Read our Seat Mii Electric review
Mini Cooper SE
- £27,900 - £33,900
- Range: 140 miles
Here’s a more familiar name for you. The city-centric Mini moves with the times by finally getting an EV powertrain. Although the Mini name adds a price premium over some of the cars on this list, it’s simply a bit cooler – isn’t it? BMW has managed to keep the best bits of the EV Mini’s ICE counterparts, but has packed it with the best battery saving tech.
Read our Mini Cooper SE review
MG ZS EV
- £28,495 - £30,495
- Range: 160 miles
Yes MG does exist, and it’s actually making one of the best low-cost EVs you can buy right now. The ZS is proving to be one of the UK’s best family-sized electric SUVs, and that’s because it does so much, so well. It’s a Nissan Qashqai-sized thing, with a five-star Euro NCAP rating, and it’s not much more than its petrol-powered rivals.
If you go for the top-spec Exclusive model, it loads you up with even more safety tech. And at just £2,000 more than the vanilla ZS EV version, it still won’t break the bank.
Read our MG ZS EV review
- £28,550 - £32,750
- Range: 210 miles
Peugeot’s e-208 continues to impress, because it’s very much an EV version of the already impressive 208. It’s not rocket-science. The French, electric supermini has great handling coupled with a continental interior, and finishes the job with a range of 211 miles – one of the higher numbers on this list.
This could be a lot of people’s first EV – and first car, too.
Read our Peugeot e-208 review
- £29,179 - £32,870
- Range: 200 miles
No longer the UK’s cheapest EV, the Renault’s appeal is undented thanks to a sharper design and greater efficiency. A 200 mile range is up there with the best of them, and when combined with 50kW charging, you might actually think about venturing out of the concrete jungle.
Read our Renault ZOE review
- £30,610 - £34,160
- Range: 200 miles
The uninventive naming isn’t the only thing the Corsa-e shares with the Peugeot e-208. Both cars are based on the same platform but look and feel quite different – and not necessarily in a negative way. Throw in a range of exterior and interior colour combinations – as well as identical looks to its ICE cousins – and it’s a winner.
Read our Vuaxhall Corsa-e review
- £31,145 - £39,525
- Range: 180 miles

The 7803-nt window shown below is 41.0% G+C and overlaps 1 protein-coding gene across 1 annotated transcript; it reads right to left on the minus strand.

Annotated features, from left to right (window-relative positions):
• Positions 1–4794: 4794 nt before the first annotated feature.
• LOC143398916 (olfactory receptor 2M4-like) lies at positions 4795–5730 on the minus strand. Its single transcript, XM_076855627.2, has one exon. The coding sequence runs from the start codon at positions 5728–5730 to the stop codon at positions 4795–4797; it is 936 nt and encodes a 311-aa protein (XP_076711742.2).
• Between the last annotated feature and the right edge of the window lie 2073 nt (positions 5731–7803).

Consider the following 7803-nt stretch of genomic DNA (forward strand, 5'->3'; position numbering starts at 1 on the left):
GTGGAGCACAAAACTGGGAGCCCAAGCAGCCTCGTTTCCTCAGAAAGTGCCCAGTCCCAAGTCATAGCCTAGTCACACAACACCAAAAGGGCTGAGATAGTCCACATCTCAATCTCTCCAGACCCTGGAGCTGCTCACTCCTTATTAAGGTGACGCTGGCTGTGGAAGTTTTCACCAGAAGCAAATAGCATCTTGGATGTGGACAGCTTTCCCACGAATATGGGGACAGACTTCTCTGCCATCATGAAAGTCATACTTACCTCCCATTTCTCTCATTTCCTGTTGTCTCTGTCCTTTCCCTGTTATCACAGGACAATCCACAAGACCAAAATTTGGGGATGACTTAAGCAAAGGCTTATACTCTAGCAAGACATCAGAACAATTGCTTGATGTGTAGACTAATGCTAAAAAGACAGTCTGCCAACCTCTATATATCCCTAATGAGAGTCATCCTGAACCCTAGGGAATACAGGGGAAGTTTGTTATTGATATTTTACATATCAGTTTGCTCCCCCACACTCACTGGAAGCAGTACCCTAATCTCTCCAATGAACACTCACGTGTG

The Nissan Leaf was always going to end up on this list. It's been around since 2011, and has seen off the likes of Tesla and Renault to remain the bestselling EV in the UK. Now available with a larger battery pack, its range is competitive with its newest rivals – but it’s also known and trusted throughout the industry. It might not have the funky styling of some other cars on this list, but it doesn’t really need it.
Read our Nissan Leaf review
- £32,950 - £34,950
- Range 130 miles
Rewind around 12 months, and we’d be singing the Ioniq’s praises, but the EV world moves very fast. The Hyundai’s specs, value and range have been somewhat eclipsed by newer rivals. It’s in need for a facelift, and an injection of tech, too.
Read our Hyundai Ioniq review
- £35,350 - £39,840
- Range: 180 miles
It hasn’t been updated visually for a while now, but it doesn’t really need to be. BMW i3 still looks fresh inside and out, and with a 180 mile range its actual performance is competitive, too. There's no escaping the fact it's both expensive and limited in range compared with its more mainstream and newer rivals – but look at it. Leasing deals make it more affordable, too.
Read our BMW i3 review
The e-Niro is a juggernaut in the 'budget' end of the EV market. Featuring a brilliant range, stacks equipment, and a relatively low cash price, the e-Niro is a bargain. Especially with that 250 mile range.
Read our Kia e-Niro review
Revealed: the fastest electric cars
How to lease an electric car: our sister site CarZing reports